For a long time now, one of the hot manufacturing topics has been the United States’ tariffs on imported Chinese goods. Many manufacturers are scrambling for answers and solutions as President Donald Trump continues to add to the list of taxed goods.
You can actually use the potential impact of trade tariffs on manufacturers as a chance to do some slick marketing.
“What could the tariffs possibly have to do with my marketing tactics?” you might be asking.
These three manufacturing marketing ideas are a lifeline for your customers when they’re calling for help:
3 Manufacturing Marketing Ideas for Tariff Troubles (or Other Trends)
The #1 rule of inbound marketing and sales -- at least in my opinion -- is “always be helping.” If your prospects are talking about the impact of tariffs on manufacturers, it’s probably because they’re affected. Do your services and capabilities offer a potential solution? Now’s the perfect time to gently enter the conversation.
These strategies can apply to other industry trends and news, too. We’ll just use the tariff trouble as our example:
Idea #1: Write a Blog About It
Some OEMs (original equipment manufacturers) are hurting today as they try to find sourcing or material alternatives. Others may see a delayed impact and haven’t prepared adequately.
You can help both of these groups with a little education. What’s more educational than an article about how tariffs are affecting manufacturers and suppliers. Make sure you tie it into your potential solution by the end.
Check out this example from Matric. Matric, an electronics manufacturer that produces circuit boards for OEMs, wrote about how the tariffs are affecting electronics manufacturers.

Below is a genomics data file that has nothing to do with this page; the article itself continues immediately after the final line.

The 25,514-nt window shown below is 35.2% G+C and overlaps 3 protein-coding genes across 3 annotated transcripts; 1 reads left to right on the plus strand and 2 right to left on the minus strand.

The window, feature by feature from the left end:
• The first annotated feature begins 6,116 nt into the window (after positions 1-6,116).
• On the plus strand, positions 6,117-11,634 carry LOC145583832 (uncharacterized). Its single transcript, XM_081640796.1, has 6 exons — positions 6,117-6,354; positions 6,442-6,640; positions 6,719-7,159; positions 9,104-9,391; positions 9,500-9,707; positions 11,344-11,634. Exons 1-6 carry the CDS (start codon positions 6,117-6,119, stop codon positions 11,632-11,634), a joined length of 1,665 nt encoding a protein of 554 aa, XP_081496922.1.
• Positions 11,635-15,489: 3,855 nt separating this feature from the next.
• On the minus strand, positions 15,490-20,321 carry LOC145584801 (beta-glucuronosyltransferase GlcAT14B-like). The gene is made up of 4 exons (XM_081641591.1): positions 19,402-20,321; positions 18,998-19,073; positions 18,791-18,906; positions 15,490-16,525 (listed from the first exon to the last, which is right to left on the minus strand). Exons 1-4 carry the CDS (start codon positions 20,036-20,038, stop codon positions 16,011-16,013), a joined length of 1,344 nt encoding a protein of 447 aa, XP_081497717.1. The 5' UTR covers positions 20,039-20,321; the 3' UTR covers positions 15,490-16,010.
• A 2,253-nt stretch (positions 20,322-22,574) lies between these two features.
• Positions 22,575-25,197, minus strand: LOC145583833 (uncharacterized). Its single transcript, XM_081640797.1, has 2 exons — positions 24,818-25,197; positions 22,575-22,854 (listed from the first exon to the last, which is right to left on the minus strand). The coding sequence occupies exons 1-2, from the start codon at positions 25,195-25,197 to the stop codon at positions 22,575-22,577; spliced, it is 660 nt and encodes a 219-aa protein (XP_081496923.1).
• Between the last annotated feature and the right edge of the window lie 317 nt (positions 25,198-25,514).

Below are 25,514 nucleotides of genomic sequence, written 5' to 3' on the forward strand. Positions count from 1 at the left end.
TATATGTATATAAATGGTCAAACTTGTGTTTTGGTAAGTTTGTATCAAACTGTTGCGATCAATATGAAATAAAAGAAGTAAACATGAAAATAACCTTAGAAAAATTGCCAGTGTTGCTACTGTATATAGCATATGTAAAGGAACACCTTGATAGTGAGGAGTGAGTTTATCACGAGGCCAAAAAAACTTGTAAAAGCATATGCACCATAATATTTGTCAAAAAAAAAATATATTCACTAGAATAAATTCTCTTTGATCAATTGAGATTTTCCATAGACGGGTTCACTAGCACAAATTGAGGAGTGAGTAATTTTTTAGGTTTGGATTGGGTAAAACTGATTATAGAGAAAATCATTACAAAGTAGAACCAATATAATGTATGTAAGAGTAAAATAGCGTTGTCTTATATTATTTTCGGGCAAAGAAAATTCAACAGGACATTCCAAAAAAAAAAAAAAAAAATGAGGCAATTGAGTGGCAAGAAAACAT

The article has since been updated three times as new information comes out. Why? Because prospects care about it -- this blog post is the company’s fourth-highest-viewed blog post ever.
Make sure your content leads somewhere -- in other words, don’t let the connection die at the end of the article. Consider adding a “Contact an Expert”-type call-to-action button. Put prospects directly in touch with someone who can address their questions and concerns about their supply chain. Then watch your conversion rate take off.
This isn’t a “set it and forget it” strategy. You’ll probably have to come back later and update your blog post as the saga takes more twists and turns.
If your company doesn’t have a blog -- and it should -- you can offer shorter tips via social media or email (more on this below).
Idea #2: Chat About It on LinkedIn
LinkedIn Groups are a great way for B2B and manufacturing companies to connect with like-minded businesses. Depending on your industry, you may find useful Facebook Groups as well, but we definitely recommend starting with LinkedIn.
If you’re not sure which Groups your customers are hanging out in, ask during a quick interview or survey.
Idea #3: Remind Them You’re Here for Them
Target all or a specific, relevant segment of your email list. Email marketing isn’t dead -- so long as you send one that’s actually helpful!
- Remind your customers that you assist with
- Vendor-managed inventory
- Obsolescence management
- Whatever pain point you have an answer for!
Some of your current customers might not even realize you offer these services if they didn’t use them the first time around.
Consult with your sales team. They may be hearing repeat questions/complaints from customers that would make for a great hyperfocused email (or blog post). This is also the kind of stuff you can glean from interviews and surveys.
Be the Solution
Remember, you can apply this quick-on-your-feet mindset to other customer pain points besides tariffs. It always comes back to using “always be helping” as your M.O. instead of the gross and outdated “always be selling.”
You may have noticed our three tips focused on three major aspects of modern digital marketing:
- Blog posts
- Social media
To learn more about how inbound marketing can position you as an authority in your prospects’ eyes, check out the e-book below: